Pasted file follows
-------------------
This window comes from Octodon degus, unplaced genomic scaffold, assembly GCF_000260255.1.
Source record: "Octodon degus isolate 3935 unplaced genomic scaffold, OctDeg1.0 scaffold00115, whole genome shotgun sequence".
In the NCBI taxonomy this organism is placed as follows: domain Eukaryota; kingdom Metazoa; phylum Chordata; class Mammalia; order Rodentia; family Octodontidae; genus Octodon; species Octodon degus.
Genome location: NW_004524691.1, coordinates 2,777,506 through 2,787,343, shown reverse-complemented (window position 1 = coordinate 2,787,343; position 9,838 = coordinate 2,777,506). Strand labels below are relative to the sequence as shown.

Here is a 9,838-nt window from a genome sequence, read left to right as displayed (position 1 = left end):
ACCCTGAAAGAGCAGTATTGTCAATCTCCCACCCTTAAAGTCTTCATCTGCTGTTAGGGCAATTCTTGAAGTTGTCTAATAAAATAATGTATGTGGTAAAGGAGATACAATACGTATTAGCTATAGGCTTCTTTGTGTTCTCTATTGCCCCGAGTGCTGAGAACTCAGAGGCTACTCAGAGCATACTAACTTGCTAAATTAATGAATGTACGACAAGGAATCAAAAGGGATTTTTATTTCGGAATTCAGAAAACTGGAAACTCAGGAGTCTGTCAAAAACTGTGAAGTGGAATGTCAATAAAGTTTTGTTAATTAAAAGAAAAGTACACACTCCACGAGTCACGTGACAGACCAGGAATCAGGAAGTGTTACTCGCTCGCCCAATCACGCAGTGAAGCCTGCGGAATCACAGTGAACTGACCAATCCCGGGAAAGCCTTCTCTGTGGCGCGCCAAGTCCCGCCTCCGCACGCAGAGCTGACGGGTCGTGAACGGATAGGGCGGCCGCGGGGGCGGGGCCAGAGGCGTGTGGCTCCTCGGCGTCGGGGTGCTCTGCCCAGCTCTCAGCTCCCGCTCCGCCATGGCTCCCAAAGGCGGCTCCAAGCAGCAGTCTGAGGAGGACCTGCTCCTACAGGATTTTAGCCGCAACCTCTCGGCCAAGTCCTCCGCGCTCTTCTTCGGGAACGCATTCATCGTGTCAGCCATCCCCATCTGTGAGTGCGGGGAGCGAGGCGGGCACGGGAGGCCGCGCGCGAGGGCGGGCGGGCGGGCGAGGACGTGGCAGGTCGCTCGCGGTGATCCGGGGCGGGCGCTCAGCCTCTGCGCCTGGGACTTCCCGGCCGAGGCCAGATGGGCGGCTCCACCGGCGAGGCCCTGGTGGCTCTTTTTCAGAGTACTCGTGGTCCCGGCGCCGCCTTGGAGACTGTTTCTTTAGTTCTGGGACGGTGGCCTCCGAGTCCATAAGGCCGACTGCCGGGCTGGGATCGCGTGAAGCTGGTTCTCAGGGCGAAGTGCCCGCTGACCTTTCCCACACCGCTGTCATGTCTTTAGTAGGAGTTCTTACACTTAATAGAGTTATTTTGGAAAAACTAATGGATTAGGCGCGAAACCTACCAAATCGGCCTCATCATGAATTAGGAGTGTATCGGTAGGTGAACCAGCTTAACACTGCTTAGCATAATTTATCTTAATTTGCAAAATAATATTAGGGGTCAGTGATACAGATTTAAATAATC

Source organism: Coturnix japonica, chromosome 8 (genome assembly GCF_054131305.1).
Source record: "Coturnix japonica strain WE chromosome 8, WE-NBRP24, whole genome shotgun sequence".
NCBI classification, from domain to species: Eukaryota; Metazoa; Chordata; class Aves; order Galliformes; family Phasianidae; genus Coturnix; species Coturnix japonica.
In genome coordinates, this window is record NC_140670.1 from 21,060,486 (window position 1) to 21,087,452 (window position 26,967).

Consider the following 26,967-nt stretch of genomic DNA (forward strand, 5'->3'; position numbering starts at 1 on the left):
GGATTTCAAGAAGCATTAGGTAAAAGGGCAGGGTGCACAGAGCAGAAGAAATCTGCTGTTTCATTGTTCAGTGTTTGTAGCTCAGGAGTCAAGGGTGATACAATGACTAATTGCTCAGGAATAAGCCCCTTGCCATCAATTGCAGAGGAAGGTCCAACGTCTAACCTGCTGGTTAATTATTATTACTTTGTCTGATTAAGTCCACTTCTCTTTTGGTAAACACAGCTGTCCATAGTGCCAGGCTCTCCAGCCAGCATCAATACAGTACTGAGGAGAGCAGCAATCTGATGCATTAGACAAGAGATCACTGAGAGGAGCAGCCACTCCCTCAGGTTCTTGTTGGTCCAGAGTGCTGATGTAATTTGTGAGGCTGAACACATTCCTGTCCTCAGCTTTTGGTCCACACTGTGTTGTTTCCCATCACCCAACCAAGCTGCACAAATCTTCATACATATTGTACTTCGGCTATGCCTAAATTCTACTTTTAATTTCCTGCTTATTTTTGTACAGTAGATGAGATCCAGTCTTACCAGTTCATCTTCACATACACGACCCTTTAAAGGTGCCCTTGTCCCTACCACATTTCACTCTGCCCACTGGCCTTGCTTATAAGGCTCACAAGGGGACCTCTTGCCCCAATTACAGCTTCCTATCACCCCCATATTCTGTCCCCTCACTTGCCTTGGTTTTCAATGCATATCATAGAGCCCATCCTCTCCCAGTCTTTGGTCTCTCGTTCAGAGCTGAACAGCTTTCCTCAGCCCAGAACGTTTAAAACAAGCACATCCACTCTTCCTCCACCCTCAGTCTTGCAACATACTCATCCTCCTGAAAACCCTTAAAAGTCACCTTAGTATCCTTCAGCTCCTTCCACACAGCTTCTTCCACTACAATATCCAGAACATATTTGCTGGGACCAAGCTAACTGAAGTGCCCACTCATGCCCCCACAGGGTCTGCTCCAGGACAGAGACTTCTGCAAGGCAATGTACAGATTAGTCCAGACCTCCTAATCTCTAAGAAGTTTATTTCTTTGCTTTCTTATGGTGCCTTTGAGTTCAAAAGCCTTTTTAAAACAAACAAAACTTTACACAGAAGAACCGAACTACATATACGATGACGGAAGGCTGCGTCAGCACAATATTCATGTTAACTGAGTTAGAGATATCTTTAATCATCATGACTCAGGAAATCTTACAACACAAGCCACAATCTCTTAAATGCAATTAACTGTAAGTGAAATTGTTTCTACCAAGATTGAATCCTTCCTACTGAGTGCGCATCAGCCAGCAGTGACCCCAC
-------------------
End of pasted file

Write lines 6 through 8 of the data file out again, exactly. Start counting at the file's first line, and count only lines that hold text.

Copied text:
ACCCTGAAAGAGCAGTATTGTCAATCTCCCACCCTTAAAGTCTTCATCTGCTGTTAGGGCAATTCTTGAAGTTGTCTAATAAAATAATGTATGTGGTAAAGGAGATACAATACGTATTAGCTATAGGCTTCTTTGTGTTCTCTATTGCCCCGAGTGCTGAGAACTCAGAGGCTACTCAGAGCATACTAACTTGCTAAATTAATGAATGTACGACAAGGAATCAAAAGGGATTTTTATTTCGGAATTCAGAAAACTGGAAACTCAGGAGTCTGTCAAAAACTGTGAAGTGGAATGTCAATAAAGTTTTGTTAATTAAAAGAAAAGTACACACTCCACGAGTCACGTGACAGACCAGGAATCAGGAAGTGTTACTCGCTCGCCCAATCACGCAGTGAAGCCTGCGGAATCACAGTGAACTGACCAATCCCGGGAAAGCCTTCTCTGTGGCGCGCCAAGTCCCGCCTCCGCACGCAGAGCTGACGGGTCGTGAACGGATAGGGCGGCCGCGGGGGCGGGGCCAGAGGCGTGTGGCTCCTCGGCGTCGGGGTGCTCTGCCCAGCTCTCAGCTCCCGCTCCGCCATGGCTCCCAAAGGCGGCTCCAAGCAGCAGTCTGAGGAGGACCTGCTCCTACAGGATTTTAGCCGCAACCTCTCGGCCAAGTCCTCCGCGCTCTTCTTCGGGAACGCATTCATCGTGTCAGCCATCCCCATCTGTGAGTGCGGGGAGCGAGGCGGGCACGGGAGGCCGCGCGCGAGGGCGGGCGGGCGGGCGAGGACGTGGCAGGTCGCTCGCGGTGATCCGGGGCGGGCGCTCAGCCTCTGCGCCTGGGACTTCCCGGCCGAGGCCAGATGGGCGGCTCCACCGGCGAGGCCCTGGTGGCTCTTTTTCAGAGTACTCGTGGTCCCGGCGCCGCCTTGGAGACTGTTTCTTTAGTTCTGGGACGGTGGCCTCCGAGTCCATAAGGCCGACTGCCGGGCTGGGATCGCGTGAAGCTGGTTCTCAGGGCGAAGTGCCCGCTGACCTTTCCCACACCGCTGTCATGTCTTTAGTAGGAGTTCTTACACTTAATAGAGTTATTTTGGAAAAACTAATGGATTAGGCGCGAAACCTACCAAATCGGCCTCATCATGAATTAGGAGTGTATCGGTAGGTGAACCAGCTTAACACTGCTTAGCATAATTTATCTTAATTTGCAAAATAATATTAGGGGTCAGTGATACAGATTTAAATAATC

Source organism: Coturnix japonica, chromosome 8 (genome assembly GCF_054131305.1).
Source record: "Coturnix japonica strain WE chromosome 8, WE-NBRP24, whole genome shotgun sequence".